To answer this question properly, I have be sure that you know how to write the equation of a plane given a point on the plane and its normal. Do you?
If so then the gradient to a surface at a point is the normal of the tangent plane at that point.
Is it correct to assume that taking the dot product of the gradient and the derivative of a surface function will give me the equation of the tangent plane at any point on the surface? My notes are not entirely clear about this. Thanks in advance.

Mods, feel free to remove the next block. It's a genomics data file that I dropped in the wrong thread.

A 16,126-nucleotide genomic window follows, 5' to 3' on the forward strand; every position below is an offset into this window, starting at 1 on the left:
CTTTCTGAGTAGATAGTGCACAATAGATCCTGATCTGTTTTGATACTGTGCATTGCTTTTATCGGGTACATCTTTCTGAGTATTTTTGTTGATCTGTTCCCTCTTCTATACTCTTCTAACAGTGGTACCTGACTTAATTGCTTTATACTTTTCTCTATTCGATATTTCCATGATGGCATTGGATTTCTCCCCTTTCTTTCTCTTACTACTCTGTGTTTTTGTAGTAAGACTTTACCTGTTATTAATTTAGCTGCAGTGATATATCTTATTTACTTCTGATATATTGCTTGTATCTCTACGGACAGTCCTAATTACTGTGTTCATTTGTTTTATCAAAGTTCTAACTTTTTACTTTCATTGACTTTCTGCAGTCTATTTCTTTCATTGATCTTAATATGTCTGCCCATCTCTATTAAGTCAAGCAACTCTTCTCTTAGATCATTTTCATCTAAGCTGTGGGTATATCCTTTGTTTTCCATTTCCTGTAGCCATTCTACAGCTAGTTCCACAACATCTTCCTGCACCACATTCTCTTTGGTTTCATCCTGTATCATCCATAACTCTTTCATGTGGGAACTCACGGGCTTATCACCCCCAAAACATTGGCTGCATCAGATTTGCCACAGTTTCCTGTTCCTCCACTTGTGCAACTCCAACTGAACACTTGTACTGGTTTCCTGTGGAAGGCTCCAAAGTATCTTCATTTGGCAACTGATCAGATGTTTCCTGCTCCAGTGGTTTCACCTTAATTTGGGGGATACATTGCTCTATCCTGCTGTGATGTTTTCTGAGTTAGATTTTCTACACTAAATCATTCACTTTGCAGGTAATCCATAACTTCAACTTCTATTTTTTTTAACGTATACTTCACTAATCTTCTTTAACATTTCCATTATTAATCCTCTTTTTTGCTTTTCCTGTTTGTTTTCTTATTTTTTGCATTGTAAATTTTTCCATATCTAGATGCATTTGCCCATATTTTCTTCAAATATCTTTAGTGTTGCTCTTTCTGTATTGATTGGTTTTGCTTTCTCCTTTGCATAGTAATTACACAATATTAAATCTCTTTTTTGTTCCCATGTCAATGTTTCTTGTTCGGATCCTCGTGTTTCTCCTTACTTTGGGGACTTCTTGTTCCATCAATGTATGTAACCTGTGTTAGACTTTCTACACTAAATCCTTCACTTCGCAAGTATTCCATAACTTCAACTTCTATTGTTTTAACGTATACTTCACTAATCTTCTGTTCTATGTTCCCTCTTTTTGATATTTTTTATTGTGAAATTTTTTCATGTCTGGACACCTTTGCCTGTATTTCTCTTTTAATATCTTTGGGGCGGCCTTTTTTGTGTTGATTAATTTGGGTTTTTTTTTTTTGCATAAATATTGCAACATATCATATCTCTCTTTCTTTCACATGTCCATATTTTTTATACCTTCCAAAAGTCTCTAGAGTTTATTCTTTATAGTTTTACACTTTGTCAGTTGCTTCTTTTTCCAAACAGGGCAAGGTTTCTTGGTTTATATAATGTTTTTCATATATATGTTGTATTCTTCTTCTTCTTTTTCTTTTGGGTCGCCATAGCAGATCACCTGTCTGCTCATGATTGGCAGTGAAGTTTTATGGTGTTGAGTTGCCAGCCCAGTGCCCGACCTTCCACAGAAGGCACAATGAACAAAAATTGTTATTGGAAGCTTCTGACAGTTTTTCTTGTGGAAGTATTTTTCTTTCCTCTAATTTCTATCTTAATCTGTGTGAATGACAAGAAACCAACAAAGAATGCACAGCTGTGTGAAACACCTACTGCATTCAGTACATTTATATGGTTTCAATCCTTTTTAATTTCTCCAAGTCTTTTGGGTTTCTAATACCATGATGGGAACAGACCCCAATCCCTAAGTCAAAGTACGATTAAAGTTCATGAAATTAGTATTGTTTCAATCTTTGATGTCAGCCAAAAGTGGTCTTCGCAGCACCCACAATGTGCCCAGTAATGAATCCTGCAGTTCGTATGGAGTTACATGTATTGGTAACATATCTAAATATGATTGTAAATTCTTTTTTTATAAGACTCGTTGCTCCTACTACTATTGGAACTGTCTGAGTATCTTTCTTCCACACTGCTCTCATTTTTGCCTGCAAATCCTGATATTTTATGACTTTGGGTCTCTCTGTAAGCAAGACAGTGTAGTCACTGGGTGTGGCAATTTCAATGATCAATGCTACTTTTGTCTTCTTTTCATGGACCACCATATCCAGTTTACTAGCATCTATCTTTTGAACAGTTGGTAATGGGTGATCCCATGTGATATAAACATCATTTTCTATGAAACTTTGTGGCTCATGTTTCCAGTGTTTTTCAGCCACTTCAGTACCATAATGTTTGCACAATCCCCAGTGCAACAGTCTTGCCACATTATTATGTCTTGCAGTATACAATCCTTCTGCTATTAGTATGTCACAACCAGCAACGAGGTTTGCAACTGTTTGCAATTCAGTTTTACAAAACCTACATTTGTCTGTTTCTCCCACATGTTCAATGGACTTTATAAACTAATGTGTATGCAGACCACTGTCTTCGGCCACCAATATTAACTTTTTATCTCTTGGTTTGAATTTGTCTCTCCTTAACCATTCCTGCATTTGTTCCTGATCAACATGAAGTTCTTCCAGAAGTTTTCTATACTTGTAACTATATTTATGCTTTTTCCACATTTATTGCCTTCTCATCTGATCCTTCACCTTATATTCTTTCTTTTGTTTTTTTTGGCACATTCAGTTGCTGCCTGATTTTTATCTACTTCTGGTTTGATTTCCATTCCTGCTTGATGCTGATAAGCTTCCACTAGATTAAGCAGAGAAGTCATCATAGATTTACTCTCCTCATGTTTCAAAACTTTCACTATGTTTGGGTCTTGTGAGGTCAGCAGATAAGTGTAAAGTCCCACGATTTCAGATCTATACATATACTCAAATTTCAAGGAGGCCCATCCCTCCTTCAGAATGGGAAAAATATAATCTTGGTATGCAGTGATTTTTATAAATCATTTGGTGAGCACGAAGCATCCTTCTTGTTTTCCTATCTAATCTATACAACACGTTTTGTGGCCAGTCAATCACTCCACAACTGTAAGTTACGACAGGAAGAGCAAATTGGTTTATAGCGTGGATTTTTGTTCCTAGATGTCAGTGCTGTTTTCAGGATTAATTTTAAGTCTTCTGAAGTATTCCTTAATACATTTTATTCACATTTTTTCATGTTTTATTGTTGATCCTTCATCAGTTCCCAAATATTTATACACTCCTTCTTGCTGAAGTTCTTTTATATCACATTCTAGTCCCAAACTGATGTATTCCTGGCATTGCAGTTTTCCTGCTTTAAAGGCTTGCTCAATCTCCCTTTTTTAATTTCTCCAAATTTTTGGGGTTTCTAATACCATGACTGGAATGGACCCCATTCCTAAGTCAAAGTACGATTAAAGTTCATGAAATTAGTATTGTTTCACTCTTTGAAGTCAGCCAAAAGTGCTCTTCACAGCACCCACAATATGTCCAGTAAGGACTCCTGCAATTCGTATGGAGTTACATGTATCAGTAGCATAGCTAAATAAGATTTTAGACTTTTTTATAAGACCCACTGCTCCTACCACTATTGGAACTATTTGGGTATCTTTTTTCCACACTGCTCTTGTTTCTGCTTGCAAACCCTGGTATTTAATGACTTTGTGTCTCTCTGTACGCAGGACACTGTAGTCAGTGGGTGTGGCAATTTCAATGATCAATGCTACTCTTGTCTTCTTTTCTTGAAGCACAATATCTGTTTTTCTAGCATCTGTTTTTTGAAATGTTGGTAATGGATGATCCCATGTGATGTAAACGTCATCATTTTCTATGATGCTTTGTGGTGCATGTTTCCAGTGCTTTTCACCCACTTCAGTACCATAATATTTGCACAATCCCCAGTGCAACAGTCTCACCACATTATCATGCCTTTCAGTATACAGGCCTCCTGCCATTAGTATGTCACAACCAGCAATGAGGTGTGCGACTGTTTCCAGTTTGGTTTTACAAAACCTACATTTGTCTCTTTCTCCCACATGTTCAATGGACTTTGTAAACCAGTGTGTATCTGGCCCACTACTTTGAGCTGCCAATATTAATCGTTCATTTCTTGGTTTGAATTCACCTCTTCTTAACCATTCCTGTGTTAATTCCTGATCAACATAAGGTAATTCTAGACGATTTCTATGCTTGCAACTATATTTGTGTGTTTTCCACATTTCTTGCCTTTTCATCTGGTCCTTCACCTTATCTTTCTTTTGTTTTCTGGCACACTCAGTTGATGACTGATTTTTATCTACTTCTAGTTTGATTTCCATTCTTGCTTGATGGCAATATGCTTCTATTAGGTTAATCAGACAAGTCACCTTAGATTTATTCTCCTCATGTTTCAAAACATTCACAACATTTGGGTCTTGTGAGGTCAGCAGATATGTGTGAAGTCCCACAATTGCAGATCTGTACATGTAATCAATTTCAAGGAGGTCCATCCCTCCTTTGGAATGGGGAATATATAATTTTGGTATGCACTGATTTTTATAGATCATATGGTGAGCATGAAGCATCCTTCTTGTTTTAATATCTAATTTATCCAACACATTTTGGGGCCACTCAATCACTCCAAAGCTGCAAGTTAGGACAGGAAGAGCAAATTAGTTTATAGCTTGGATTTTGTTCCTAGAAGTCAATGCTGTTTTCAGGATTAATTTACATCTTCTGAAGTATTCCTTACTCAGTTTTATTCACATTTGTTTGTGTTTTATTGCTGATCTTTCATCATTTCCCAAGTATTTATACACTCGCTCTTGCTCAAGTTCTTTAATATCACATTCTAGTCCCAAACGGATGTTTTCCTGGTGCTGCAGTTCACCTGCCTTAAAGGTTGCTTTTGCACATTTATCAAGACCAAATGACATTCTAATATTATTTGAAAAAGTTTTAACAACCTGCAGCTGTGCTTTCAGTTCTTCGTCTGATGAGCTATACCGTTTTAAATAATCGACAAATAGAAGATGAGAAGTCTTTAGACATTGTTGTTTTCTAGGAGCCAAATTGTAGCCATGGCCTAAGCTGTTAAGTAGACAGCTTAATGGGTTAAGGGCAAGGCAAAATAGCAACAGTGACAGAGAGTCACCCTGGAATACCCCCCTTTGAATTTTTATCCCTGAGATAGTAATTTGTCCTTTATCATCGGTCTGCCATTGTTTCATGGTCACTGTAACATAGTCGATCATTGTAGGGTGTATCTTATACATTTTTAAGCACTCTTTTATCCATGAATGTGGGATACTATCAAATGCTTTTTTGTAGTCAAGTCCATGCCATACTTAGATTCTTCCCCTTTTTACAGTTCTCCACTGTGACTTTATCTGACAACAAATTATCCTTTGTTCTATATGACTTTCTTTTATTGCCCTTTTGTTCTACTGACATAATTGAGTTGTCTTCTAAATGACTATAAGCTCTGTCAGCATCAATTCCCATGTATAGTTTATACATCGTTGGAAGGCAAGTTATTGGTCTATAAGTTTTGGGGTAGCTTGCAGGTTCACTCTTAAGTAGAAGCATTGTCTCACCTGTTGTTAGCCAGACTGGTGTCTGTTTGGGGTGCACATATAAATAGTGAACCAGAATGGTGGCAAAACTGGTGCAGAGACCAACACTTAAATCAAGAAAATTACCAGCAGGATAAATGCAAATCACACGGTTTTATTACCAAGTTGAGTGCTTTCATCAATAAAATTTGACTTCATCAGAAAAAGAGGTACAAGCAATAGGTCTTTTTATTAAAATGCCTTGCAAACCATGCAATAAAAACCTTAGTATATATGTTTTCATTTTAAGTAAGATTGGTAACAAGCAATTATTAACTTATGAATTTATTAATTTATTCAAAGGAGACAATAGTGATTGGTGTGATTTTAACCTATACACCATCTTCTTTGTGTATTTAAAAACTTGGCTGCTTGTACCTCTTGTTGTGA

Also, would a question of this nature be better suited in the calculus section?
maybe i'm confusing the derivative of a vector function curve. I know that it represents the tangent at any point on a curve, and if I know the normal vector as well at that point (the gradient?), then the dot product of the two equal to zero should give me a plane tangent to the curve at that point
I understand that when looking at surfaces, the tangent plane at a point (x1, y1, z1) of the function F(x,y,z) is going to be:
∇F(x,y,z) . <(x - x1), (y - y1), (z - z1)> = 0
and my visualization of this is the following: